Putting Our Money Where Our Mouth Is


I hope you get some ideas from this post that help you tackle your finances. This blog has been beyond cathartic for me, and I hope it’s helped a few of you. If you’re in a situation like we were (are), get serious about finding ways to fix your problem. Everyone’s situation is different, but I can almost guarantee you can find at least something in your spending habits that will help!


We all have those friends who make proclamations that we can tell are destined to fail from the moment we witness said friend’s plan of execution. Here are a few of the more common ones I’ve encountered:


The Proclamation: “I’m going to get serious about pursuing a career in music, and be a Lead Guitarist for a metal band!”

The Execution: Purchasing of “the 100 easiest riffs in rock history” book from the used bookstore and practicing for 30 minutes a week in the garage.

The Result: Lead Line Cook at Chili’s.

Weight Loss

The Proclamation: “I’m going to dedicate to finally shedding these extra pounds and getting my summer body back!”

The Execution: Cookies.

The Result: Beaches are overrated anyway.


The Proclamation: “I’m going to make a legitimate run at finally being a serious actor.”

The Execution: Booking a commercial for a local Kia dealership in your hometown… in Iowa.

The Result: Iowa.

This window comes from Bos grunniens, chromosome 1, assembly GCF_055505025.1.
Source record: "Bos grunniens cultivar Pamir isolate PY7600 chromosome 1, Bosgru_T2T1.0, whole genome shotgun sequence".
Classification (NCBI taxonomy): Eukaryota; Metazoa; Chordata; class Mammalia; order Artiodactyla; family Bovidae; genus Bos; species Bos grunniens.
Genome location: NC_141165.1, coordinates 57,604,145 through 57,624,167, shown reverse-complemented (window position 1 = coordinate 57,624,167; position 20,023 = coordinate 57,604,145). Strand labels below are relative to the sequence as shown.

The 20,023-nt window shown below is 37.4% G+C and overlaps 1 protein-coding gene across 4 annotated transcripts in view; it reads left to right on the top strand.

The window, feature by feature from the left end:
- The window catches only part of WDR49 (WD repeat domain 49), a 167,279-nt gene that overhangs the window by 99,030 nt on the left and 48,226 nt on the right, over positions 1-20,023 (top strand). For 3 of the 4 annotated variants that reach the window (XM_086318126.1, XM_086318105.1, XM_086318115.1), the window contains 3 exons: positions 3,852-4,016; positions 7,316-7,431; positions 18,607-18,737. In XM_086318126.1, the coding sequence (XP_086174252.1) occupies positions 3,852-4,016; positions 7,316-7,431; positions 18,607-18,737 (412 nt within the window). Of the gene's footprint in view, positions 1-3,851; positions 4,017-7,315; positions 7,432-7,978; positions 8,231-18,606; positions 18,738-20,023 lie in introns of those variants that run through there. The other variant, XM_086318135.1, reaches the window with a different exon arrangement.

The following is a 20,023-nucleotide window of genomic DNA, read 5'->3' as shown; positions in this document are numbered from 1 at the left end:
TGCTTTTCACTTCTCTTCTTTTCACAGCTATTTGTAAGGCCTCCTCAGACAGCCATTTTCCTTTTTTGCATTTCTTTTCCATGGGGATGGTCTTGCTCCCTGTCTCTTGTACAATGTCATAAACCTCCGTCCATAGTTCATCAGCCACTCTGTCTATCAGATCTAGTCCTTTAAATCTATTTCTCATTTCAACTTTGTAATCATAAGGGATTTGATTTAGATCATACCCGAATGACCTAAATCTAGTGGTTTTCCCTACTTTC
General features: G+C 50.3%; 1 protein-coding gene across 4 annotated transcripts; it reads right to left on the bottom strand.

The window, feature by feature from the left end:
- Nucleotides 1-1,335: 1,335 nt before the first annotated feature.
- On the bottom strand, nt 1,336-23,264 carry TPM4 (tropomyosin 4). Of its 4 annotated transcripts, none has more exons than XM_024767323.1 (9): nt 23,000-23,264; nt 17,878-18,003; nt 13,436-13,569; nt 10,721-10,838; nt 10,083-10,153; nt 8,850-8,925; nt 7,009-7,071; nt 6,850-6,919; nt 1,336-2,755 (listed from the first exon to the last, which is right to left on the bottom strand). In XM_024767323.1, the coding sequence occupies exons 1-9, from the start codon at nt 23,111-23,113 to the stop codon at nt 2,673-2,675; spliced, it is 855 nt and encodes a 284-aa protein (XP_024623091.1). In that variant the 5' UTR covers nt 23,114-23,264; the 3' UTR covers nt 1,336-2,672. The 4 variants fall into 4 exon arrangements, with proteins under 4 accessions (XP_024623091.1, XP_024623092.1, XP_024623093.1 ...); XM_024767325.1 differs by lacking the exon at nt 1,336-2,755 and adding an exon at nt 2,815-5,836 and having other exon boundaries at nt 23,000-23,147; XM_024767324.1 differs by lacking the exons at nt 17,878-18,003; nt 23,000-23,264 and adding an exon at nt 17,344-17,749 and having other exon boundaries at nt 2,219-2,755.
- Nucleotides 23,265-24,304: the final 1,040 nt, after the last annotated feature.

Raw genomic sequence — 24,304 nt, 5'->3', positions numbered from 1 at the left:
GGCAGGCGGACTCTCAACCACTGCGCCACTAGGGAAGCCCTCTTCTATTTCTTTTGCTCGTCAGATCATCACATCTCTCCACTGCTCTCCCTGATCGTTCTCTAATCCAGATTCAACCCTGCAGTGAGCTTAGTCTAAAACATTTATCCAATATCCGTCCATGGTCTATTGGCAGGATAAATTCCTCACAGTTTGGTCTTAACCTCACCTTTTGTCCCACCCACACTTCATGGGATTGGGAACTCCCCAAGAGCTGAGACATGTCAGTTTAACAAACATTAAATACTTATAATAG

There are lots of examples like this, but you get the idea.

So, when my wife and I decided to make the proclamation that we were going to do away with our debt and seek true financial independence once and for all, I was deeply concerned that we would fall into a situation like this where our intentions were pure, but our executions left much to be desired, and thus we’d be in the same mess two years from now.

As of this past Friday however, I’m now convinced we will achieve our goals. Trading in a car that I loved and put so much of my identity into (right or wrong) on a used economy vehicle has helped me prove to myself just how serious I actually am.

While this was the decision that ultimately convinced me, I thought it might be beneficial for some of you in similar situations to see what we’ve done since January of this year (2019 for those who might read this in the future) right up until now:

Credit Cards
When we started this journey, we had 12 (!) credit card and student loan accounts. Here is the breakdown of how we’ve tackled each:

  1. Toys R Us (29.99% interest) – CLOSED – Paid off. GONE!
  2. Bank of America (23.99%) – CLOSED – Paid off. GONE!
  3. Lowe’s (23.99%) – CLOSED – Paid off. GONE!
  4. Furniture Store (23.99%) – CLOSED – Paid off. GONE!
  5. Wells Fargo Loan (17.49%) – CLOSED – Scheduled payoff is September 2019.
  6. Care Credit (29.99%) – CLOSED – Scheduled payoff is September 2019.
  7. Macy’s AMEX (27.99%) – CLOSED – Consolidated to 12% Marcus account.
  8. Macy’s Store (27.99%) – CLOSED – Not a typo… we had 2! Consolidated to Marcus.
  9. Discover (14.99%) – CLOSED – Scheduled payoff 2020.
  10. First Tech PLOC (13.99%) – ACTIVE – No charges since January.
  11. Navient Private (7.5%) – NOT ACTIVE – Scheduled payoff is sometime before I’m 80.
  12. Navient Federal (4%) – NOT ACTIVE – Scheduled pay off is sometime before I die.